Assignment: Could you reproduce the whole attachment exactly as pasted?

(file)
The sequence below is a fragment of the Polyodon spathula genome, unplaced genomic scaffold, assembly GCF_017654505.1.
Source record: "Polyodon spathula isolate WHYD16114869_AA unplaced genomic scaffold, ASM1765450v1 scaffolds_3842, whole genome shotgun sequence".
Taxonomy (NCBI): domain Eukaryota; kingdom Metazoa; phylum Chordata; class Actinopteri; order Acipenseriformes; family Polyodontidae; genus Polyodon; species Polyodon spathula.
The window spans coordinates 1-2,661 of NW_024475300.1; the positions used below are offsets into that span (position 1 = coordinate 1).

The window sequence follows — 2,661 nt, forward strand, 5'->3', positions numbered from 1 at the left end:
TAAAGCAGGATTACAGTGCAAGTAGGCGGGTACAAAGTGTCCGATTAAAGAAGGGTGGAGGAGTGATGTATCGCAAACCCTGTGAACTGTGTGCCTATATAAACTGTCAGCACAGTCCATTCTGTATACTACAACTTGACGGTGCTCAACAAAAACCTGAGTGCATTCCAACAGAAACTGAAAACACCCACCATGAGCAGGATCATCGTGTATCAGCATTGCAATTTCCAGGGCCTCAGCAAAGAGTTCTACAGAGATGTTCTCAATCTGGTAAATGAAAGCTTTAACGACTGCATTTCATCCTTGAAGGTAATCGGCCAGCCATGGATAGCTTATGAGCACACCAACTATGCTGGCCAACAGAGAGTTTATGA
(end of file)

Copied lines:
The sequence below is a fragment of the Polyodon spathula genome, unplaced genomic scaffold, assembly GCF_017654505.1.
Source record: "Polyodon spathula isolate WHYD16114869_AA unplaced genomic scaffold, ASM1765450v1 scaffolds_3842, whole genome shotgun sequence".
Taxonomy (NCBI): domain Eukaryota; kingdom Metazoa; phylum Chordata; class Actinopteri; order Acipenseriformes; family Polyodontidae; genus Polyodon; species Polyodon spathula.
The window spans coordinates 1-2,661 of NW_024475300.1; the positions used below are offsets into that span (position 1 = coordinate 1).

The window sequence follows — 2,661 nt, forward strand, 5'->3', positions numbered from 1 at the left end:
TAAAGCAGGATTACAGTGCAAGTAGGCGGGTACAAAGTGTCCGATTAAAGAAGGGTGGAGGAGTGATGTATCGCAAACCCTGTGAACTGTGTGCCTATATAAACTGTCAGCACAGTCCATTCTGTATACTACAACTTGACGGTGCTCAACAAAAACCTGAGTGCATTCCAACAGAAACTGAAAACACCCACCATGAGCAGGATCATCGTGTATCAGCATTGCAATTTCCAGGGCCTCAGCAAAGAGTTCTACAGAGATGTTCTCAATCTGGTAAATGAAAGCTTTAACGACTGCATTTCATCCTTGAAGGTAATCGGCCAGCCATGGATAGCTTATGAGCACACCAACTATGCTGGCCAACAGAGAGTTTATGA